By Richard van Staden ten Brink

Dutch DPA: Hotels Are Not Allowed to Copy Identification Documents

In response to questions  by the  U.S. embassy in The Hague, the Dutch Data Protection Authority (DDPA) has informed the Dutch association of hotelkeepers that its members are not allowed to make copies of their guests' identification documents.

The Dutch Criminal Code (DCrC) provides that hotels should ask their guests to provide identification and should record the type of identification, the guest's name, profession, place of residence, and the date of the guest's arrival and departure. Dutch authorities often use such records to track meetings of organized crime groups.

To comply with this legal requirement, many Dutch hotels make copies of their guests' identification documents. According to the DDPA, this common practice violates Dutch data protection law. Hotels should only record the legally required information and not the full contents of the provided identification document. An identification document contains (i) a Social Security number and (ii) a photo, which contains racial information. The processing of such "sensitive" data is only allowed on the basis of legal exceptions, which do not apply to the registration of hotel guests.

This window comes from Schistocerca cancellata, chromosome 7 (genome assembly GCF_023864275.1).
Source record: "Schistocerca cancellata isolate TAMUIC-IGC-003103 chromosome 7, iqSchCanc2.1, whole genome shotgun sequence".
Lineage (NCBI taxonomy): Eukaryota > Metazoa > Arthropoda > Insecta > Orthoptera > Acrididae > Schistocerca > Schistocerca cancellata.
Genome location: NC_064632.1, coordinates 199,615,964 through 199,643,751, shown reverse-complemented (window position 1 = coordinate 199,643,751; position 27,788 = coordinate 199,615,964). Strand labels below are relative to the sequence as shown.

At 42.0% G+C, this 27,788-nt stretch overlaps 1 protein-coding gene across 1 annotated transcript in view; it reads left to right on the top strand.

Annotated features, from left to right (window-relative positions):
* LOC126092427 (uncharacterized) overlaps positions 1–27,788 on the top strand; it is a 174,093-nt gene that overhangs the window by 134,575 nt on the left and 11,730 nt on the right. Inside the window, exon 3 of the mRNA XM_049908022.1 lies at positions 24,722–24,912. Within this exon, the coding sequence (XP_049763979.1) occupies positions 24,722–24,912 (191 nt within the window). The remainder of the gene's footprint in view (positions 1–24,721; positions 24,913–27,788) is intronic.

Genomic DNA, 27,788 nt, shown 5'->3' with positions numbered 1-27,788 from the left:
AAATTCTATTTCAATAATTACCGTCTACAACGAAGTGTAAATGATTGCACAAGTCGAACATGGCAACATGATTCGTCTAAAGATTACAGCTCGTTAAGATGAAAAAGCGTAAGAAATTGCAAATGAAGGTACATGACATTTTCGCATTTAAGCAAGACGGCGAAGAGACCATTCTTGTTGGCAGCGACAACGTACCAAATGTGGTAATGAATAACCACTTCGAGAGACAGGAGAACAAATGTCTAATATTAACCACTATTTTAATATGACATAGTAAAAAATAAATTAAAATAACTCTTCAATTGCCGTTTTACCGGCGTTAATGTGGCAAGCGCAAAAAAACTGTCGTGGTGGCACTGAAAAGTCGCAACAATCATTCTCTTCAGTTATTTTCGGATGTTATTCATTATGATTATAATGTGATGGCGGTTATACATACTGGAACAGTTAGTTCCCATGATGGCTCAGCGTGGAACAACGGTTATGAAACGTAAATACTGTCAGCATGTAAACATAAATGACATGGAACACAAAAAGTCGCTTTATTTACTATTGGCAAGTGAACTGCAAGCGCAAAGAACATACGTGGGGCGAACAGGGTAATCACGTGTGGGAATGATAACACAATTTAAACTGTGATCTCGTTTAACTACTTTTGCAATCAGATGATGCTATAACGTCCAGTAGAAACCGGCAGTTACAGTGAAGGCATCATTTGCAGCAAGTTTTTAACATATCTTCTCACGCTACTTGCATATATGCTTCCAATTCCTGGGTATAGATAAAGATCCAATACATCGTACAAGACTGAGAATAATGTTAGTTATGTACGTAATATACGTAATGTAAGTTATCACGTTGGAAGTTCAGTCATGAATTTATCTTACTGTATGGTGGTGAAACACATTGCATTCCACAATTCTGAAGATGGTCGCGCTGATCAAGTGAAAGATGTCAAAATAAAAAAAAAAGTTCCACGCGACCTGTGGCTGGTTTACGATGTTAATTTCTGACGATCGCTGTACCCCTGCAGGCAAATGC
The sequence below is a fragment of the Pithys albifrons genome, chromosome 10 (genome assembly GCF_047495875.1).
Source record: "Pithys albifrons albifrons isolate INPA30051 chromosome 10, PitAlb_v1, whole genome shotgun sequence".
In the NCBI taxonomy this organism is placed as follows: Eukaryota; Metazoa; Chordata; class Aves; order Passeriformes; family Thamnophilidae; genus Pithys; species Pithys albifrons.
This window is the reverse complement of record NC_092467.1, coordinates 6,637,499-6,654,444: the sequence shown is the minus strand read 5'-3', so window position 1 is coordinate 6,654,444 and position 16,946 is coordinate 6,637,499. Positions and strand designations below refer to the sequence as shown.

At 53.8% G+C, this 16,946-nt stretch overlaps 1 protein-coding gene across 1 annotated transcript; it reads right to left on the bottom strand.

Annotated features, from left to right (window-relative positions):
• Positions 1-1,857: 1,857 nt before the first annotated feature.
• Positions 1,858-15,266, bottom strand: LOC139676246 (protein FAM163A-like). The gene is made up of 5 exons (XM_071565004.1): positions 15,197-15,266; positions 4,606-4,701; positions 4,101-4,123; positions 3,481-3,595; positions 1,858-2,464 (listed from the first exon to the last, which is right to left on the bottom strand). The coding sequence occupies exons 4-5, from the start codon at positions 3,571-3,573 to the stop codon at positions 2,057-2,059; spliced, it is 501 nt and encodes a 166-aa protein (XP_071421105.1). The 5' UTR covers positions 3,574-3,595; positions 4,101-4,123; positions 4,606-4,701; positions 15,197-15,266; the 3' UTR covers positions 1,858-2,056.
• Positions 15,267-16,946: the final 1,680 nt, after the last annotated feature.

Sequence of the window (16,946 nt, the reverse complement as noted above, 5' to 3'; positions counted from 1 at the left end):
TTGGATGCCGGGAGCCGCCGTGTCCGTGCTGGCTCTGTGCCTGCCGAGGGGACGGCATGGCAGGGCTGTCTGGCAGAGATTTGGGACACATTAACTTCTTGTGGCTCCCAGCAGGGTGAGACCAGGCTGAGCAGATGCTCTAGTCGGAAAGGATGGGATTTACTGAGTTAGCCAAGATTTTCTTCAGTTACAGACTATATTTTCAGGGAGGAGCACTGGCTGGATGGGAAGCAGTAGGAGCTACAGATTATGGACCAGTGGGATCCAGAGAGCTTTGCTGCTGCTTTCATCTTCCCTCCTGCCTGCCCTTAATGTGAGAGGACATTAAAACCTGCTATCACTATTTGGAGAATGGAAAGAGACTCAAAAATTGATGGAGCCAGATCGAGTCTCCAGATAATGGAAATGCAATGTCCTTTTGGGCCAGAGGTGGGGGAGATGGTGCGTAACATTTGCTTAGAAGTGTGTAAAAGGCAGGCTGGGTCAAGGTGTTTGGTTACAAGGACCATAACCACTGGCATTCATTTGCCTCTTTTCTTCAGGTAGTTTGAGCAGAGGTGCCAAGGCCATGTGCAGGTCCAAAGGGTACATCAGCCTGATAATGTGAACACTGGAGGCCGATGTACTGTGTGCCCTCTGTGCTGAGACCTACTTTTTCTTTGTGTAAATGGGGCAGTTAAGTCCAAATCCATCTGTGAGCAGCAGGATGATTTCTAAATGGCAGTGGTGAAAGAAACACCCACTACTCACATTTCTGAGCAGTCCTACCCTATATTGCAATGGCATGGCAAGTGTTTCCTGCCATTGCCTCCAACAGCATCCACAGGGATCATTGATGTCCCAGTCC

Currently, hotels throughout the EU make copies of their guests' identification documents to comply with legal obligations similar to the above DCrC requirement. It will therefore be interesting to see if other EU data protection authorities will agree with the opinion of the DDPA.

Richard van Staden ten Brink is advocaat at De Brauw Blackstone Westbroek in Amsterdam. He may be reached at richard.vanstadentenbrink@debrauw.com.


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